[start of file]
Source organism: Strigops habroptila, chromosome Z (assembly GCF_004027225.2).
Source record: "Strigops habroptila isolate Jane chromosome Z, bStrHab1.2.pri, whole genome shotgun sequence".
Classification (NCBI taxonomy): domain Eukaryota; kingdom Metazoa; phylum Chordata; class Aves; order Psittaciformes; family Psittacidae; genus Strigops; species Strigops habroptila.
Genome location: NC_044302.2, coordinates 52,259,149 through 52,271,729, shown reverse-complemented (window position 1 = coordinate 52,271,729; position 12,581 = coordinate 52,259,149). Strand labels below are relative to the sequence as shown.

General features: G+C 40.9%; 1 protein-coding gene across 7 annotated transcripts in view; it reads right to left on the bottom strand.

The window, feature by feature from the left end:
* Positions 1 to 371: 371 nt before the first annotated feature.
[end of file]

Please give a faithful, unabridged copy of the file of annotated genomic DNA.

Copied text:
Source organism: Strigops habroptila, chromosome Z (assembly GCF_004027225.2).
Source record: "Strigops habroptila isolate Jane chromosome Z, bStrHab1.2.pri, whole genome shotgun sequence".
Classification (NCBI taxonomy): domain Eukaryota; kingdom Metazoa; phylum Chordata; class Aves; order Psittaciformes; family Psittacidae; genus Strigops; species Strigops habroptila.
Genome location: NC_044302.2, coordinates 52,259,149 through 52,271,729, shown reverse-complemented (window position 1 = coordinate 52,271,729; position 12,581 = coordinate 52,259,149). Strand labels below are relative to the sequence as shown.

General features: G+C 40.9%; 1 protein-coding gene across 7 annotated transcripts in view; it reads right to left on the bottom strand.

The window, feature by feature from the left end:
* Positions 1 to 371: 371 nt before the first annotated feature.